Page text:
In regard of ex vivo expansion of therapeutic NK cells, we have developed a proprietary protocol to expand NK cells using irradiated autologous peripheral blood (PB) mononuclear cells as feeder cells. The system was fully automated for clinical applications (Granzin et al., 2015 and 2016; Delso-Vallejo et al., in prep. for Front. Immunol.). Combined with automated cell isolation this will provide a basis for adoptive immunotherapy. To harmonize the manufacturing of therapeutic NK cell products in future clinical studies we have further collaborated with international partners on quality control and GMP-conform manufacturing protocols (Koehl et al., 2015). In a second approach, we have improved and characterized a proprietary system to generate NK cells from umbilical cord blood (UCB) stem cells (Lehmann et al., 2014). We showed an important role of the transcription factor ZNF683/HOBIT for NK cell differentiation (Post et al., in prep. for Front. Immunol.). In addition, cytotoxicity of UCB-NK cells was investigated against a variety of solid tumors and displayed high cytotoxicity (Veluchamy et al., manuscript in revision).
To enhance NK cell cytotoxicity we have conducted work to retarget NK cells by multispecific antibody reagents as well as by transduction with chimeric antigen receptor (CAR) constructs. We have developed a novel trispecific antibody platform for therapeutic antibodies with the capacity to bind to two different tumor antigens, thus increasing specificity, and cross-linking them via the third arm to NK cells. Improved cytotoxicity in vitro against leukemia cell lines has been shown (Valverde da Silva et al., in prep. for Front. Immunol.).
We have further investigated NK reactivity towards colon carcinoma cells enhanced by clinically approved EGFR antibodies (cetuximab). The cytotoxicity of NK cells for EGFR+ tumor cells was significantly enhanced. This provides a rationale to strengthen NK cell immunotherapy through a combination with cetuximab for metastatic colorectal cancer patients (Veluchamy et al., 2016).

iv) Improvement of preclinical models and evaluation of NK cell-based therapies
The preclinical evaluation of NK cell-based therapies in mouse models is hampered by the fact that human cells and reagents do not fully react with murine immune cells. To circumvent this problem, mouse models with humanized immune system (HIS mice) can be used. Here we aimed to improve an available HIS mouse models for evaluation of NK cell-based therapies.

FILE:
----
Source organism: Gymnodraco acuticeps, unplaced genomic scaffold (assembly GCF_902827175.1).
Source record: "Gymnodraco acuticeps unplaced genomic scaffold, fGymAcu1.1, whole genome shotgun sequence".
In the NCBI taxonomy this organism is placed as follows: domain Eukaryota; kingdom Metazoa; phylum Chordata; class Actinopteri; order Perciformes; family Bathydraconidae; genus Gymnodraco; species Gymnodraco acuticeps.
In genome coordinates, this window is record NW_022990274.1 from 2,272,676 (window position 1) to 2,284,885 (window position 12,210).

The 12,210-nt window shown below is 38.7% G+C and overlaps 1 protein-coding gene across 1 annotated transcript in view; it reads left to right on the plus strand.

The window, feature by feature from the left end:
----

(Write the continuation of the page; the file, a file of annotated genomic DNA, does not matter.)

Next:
In this regard, we developed a novel method to boost the inefficient human NK cell development in mice observed after engraftment of human hematopoietic stem cells. The differentiation of NK cells depends on the interplay with myeloid cells and human myeloid cells are poorly reconstituted in HIS mice due to competition with the murine cells. Therefore, we evaluated mice that lack the Flt3 receptor and display reduced murine myeloid differentiation. In these mice, human dendritic cells and consequently human NK cells could be successfully boosted by human Flt3 ligand providing a novel mouse model with increased NK cell numbers (Lopez-Lastra et al., manuscript in prep.). This will be valuable for future evaluations of reagents/cancer therapies involving human NK cells. In the context of DCs we also evaluated immune reconstitution of DCs post stem cell transplantation in patients (Ciocarlie et al., 2013; Elze et al., 2015).
Finally, we evaluated as a therapeutic example the UCB-NK cells in combination with the clinically approved cetuximab in a human solid cancer model. A human colorectal carcinoma cell line was engrafted in HIS mice and the tumor load and survival rate of mice treated with cetuximab and UCB-NK cells monitored. A significant inhibition of tumor growth and improvement of survival rates was observed. These results provide a rational for NK infusion therapies not only for leukemia, but also for solid cancer treatment (Veluchamy, Lopez-Lastra, et al., manuscript in prep.).

Taken together we have progressed in this project according the work plan. Our data will provide the basis for further improvements in the use of NK cells for cancer therapy. Corresponding improved protocols for future clinical NK cell-based tumor therapies can now be developed.
We want to emphasize that we have a joint publication in preparation that will comprise reviews and original articles describing research results from this project. These will be published during the first half of 2017 in Frontiers of Immunology, section Alloimmunity and Transplantation, under the topic "Tailoring NK Cell Receptor-Ligand Interactions: an Art in Evolution" which is hosted by Drs. Gianfranco Pittari, Antoine Toubert, and Ulrike Koehl.